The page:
In recent years, though, voters in other states have rejected gambling initiatives sold as cure-alls for fiscal ailments, and the consequences have not been catastrophic, according to officials in Ohio, Nebraska, Rhode Island and elsewhere.
So how would a failure of the slots referendum affect you? The answer depends on who you ask and who you are.
"If you are solidly middle class and you don't have a kid in school and you're not sending a kid to college and you're not in a high-crime area, maybe it's not going to make that much difference to you," said Warren G. Deschenaux, the General Assembly's chief fiscal analyst. "But you may notice that you are paying higher taxes locally because state government is being less generous."
A constitutional amendment to allow slots parlors in five locations around the state is an integral part of a fiscal overhaul designed by Gov. Martin O'Malley and Democratic leaders to repair a structural budget deficit that has dogged Maryland for years.
Since O'Malley took office in 2007, lawmakers have cut the state budget by about $1 billion and passed about $1.3 billion in tax increases. If the slots plan is approved by voters, the introduction of $600 million in anticipated yearly slots revenue could plug much of the remaining budget hole and enable the state to expand popular programs such as health care.
Slots opponents - who say the plan would prey on the poor and trigger social ills - hope voters will reject casinos and force state government to balance its books without establishing a new industry to tax.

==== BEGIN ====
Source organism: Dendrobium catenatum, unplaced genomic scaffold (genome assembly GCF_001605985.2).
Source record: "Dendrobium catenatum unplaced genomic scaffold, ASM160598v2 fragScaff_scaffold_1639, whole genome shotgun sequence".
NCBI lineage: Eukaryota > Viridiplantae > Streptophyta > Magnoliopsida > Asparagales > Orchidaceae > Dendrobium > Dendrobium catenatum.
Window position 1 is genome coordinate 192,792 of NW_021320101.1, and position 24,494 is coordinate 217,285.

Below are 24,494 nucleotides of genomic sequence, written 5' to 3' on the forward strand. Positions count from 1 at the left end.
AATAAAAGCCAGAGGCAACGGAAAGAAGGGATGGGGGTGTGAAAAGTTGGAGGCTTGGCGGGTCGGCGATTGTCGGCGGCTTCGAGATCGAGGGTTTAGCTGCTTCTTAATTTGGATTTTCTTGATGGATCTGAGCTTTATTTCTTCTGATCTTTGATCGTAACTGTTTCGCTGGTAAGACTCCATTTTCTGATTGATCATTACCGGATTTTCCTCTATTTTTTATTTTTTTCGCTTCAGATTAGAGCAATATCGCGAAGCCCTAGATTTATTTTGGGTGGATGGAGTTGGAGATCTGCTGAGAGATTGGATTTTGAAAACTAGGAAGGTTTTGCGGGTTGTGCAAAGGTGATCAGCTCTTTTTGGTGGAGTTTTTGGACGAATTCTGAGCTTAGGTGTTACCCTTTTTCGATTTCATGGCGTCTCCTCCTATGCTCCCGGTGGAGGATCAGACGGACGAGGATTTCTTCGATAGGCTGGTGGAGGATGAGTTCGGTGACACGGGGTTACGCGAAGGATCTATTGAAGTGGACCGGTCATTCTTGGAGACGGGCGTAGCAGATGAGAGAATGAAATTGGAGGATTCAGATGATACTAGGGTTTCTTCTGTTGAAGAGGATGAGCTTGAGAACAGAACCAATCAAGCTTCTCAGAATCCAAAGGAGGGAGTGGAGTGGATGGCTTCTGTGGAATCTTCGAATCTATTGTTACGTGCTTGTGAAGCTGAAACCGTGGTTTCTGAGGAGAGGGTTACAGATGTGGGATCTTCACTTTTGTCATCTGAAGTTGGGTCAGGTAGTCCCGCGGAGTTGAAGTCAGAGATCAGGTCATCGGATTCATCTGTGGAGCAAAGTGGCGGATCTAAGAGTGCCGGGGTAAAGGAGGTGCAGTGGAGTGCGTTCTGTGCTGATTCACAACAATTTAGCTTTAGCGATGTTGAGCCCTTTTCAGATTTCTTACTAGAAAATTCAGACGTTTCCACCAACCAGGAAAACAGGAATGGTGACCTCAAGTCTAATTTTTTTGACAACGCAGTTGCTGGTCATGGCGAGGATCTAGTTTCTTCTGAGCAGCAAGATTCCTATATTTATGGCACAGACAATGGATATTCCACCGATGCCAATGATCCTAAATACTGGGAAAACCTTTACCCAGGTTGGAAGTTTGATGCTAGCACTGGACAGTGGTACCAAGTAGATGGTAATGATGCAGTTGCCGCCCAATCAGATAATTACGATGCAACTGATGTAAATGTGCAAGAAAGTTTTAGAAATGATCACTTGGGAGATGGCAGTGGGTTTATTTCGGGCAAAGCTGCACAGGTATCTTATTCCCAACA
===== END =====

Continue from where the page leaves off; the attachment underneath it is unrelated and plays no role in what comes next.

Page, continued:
Among likely voters polled by The Baltimore Sun in January, a strong majority said they would vote for slots, a finding consistent with internal polls conducted by slots proponents in May. Still, similar ballot initiatives have failed in other states in recent years.
In 2006, Ohio voters rejected a legislature-sponsored referendum to install 31,500 slots at seven horse racing tracks and two other locations. That proposal earmarked about 30 percent of the hundreds of millions in projected annual revenues for state college system scholarships.
"I don't think anything happened directly from the rejection of that particular proposal," said Jean Botomogno, an economist with Ohio's Legislative Service Commission, who emphasized that that was his personal opinion.
Nebraska voters have repeatedly rejected gambling referendums, most recently in 2006. As in Maryland, gambling proponents have argued that casinos in nearby states siphon off tax dollars that could bolster the state treasury and create jobs.
"You'd be hard-pressed to show any impact" such as tax increases or budget cuts, said Ernie P. Goss, an economics professor at Omaha's Creighton University.
Unlike measures in those states, the Maryland slots proposal is backed by the state's top elected officials. And some spending initiatives championed by O'Malley, including a dedicated revenue source for higher education, are conditioned on voters' authorizing the slots measure.
"We are already spending the money that we are hoping to raise, if you will," Deschenaux said. "Slots were part of a program to restore structural balance to the budget."
The possibility, however remote, of voters rejecting slots has elected officials, lobbyists and analysts starting to chart the painful course out of Maryland's budget woes without a gambling-generated windfall.
The biggest cuts would likely be to school-related funding, because more than half of the tax revenues generated by slots is targeted for education.
If the referendum fails, state lawmakers are likely to revive debate on a measure they rejected last year: shifting responsibility for teacher retirement costs - now more than $600 million a year and projected to escalate - to local governments.
Because local governments are already suffering from the slow real estate market, which has reduced tax revenue from property sales, a cut in state support for local schools could trigger higher taxes at the county level, said David Bliden, executive director of the Maryland Association of Counties.